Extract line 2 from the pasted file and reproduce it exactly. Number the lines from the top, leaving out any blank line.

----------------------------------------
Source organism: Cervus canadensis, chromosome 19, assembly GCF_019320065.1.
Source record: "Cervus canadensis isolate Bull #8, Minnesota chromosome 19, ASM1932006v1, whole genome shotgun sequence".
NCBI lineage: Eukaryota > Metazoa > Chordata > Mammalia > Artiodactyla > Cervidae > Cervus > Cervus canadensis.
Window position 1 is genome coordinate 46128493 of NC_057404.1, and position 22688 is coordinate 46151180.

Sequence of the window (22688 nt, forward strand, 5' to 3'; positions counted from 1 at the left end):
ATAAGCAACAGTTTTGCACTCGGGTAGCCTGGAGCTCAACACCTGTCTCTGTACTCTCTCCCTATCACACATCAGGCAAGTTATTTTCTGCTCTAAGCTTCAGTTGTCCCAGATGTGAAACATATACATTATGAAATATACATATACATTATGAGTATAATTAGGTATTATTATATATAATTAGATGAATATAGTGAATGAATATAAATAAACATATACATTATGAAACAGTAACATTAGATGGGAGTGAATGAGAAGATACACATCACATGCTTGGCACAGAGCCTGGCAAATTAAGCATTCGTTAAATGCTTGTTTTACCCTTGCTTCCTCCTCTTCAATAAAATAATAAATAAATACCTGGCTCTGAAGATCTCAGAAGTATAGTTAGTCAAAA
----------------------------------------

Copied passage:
Source record: "Cervus canadensis isolate Bull #8, Minnesota chromosome 19, ASM1932006v1, whole genome shotgun sequence".